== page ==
BOEM spokesperson John Filostrat said in an emailed statement that his agency expects to post the final sale notice for the lease “as soon as next month.”

To help ease visual concerns, the Southeastern Wind Coalition, a consortium of dozens of organizations advocating for wind energy, recently released pictures showing what the wind farms might look like from shore.

According to the coalition, the photos are based on public data about the Wilmington East project published by BOEM. The visualizations were produced by UNASYS, a UK-based company that specializes in rendering these types of images.

When Myers looked at the images, he admitted it was hard to make out the turbines, but still expressed some worries.

“I’m concerned that right at sunrise – which is gorgeous – if [the sun] is hitting those blades and they’re flickering, that distracts from sunrise over the ocean,” Myers explained. “And maybe the same thing [will happen] at sunset.”

Even if the wind farm isn’t visible from shore, there’s plenty of other questions. Groups representing commercial and recreational fishermen want to know if wind farms will impact fish behavior and migration. Quinn said he’s also thinking about sound pollution and sea traffic.

“You’re going to be delivering objects out there and we depend on the waterway for getting passengers back and forth,” Quinn said. “How that will affect our ferry service and our barge service? We don’t know.”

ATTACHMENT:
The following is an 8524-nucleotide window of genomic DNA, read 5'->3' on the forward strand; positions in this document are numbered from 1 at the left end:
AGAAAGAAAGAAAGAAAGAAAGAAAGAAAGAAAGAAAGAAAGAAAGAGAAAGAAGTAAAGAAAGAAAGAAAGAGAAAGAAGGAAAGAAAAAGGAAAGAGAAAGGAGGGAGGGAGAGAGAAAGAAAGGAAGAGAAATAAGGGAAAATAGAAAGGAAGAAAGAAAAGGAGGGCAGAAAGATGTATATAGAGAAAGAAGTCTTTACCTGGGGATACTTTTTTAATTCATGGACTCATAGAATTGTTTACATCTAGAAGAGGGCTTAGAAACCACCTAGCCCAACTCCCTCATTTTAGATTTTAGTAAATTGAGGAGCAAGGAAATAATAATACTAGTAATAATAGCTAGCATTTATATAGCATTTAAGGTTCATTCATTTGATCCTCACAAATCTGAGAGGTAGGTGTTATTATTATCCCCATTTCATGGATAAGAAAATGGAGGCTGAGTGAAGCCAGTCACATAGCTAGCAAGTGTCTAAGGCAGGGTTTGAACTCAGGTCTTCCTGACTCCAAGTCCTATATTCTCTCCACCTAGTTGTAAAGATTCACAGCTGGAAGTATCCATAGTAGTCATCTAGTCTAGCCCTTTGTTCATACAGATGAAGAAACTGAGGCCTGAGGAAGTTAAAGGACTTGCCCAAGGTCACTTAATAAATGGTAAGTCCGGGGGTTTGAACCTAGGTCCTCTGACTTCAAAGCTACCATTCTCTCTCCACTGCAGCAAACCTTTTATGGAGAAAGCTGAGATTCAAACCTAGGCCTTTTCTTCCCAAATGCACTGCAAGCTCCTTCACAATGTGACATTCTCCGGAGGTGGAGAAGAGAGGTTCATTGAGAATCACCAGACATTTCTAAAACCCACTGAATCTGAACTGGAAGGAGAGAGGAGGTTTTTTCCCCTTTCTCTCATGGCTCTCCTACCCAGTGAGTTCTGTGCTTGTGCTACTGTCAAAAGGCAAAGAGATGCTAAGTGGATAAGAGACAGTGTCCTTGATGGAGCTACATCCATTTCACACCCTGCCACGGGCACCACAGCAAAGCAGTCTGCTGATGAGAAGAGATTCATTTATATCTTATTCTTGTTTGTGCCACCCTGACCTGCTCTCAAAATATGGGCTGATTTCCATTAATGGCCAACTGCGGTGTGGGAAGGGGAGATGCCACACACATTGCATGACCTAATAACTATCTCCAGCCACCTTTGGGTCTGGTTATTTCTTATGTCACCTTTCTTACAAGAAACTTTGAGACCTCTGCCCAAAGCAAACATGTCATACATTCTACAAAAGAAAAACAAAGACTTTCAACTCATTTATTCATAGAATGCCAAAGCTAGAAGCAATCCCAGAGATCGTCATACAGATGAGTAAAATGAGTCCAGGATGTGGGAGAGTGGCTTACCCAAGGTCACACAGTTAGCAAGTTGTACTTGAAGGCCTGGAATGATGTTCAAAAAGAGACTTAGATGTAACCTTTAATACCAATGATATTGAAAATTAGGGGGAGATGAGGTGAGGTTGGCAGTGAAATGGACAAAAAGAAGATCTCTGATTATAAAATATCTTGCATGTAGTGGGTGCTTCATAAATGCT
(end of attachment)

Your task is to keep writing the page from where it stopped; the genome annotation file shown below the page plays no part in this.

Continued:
While the lease may be awarded this year, whatever company gets it will still have to go through years of planning and impact studies. The lease to the offshore wind farm near Kitty Hawk was awarded in 2017 to Avangrid Renewables, but construction isn’t scheduled to start until 2026.

For now, Erin Carey, the director of coastal programs at the North Carolina Sierra Club, welcomes people raising their concerns.

“These are absolutely questions that people should be asking, and [questions] that research and certainly the federal government can help answer,” Carey said.

Despite all the anxieties, wind farms could play a big role in providing clean, renewable energy. But there are a lot of questions that will need to be answered if North Carolina is to reach its goal of carbon neutrality in time.

Source:  By Celeste Gracia | North Carolina Public Radio | Published February 18, 2022 | www.wunc.org

This article is the work of the source indicated. Any opinions expressed in it are not necessarily those of National Wind Watch.

The copyright of this article resides with the author or publisher indicated. As part of its noncommercial effort to present the environmental, social, scientific, and economic issues of large-scale wind power development to a global audience seeking such information, National Wind Watch endeavors to observe “fair use” as provided for in section 107 of U.S. Copyright Law and similar “fair dealing” provisions of the copyright laws of other nations. Send requests to excerpt, general inquiries, and comments via e-mail.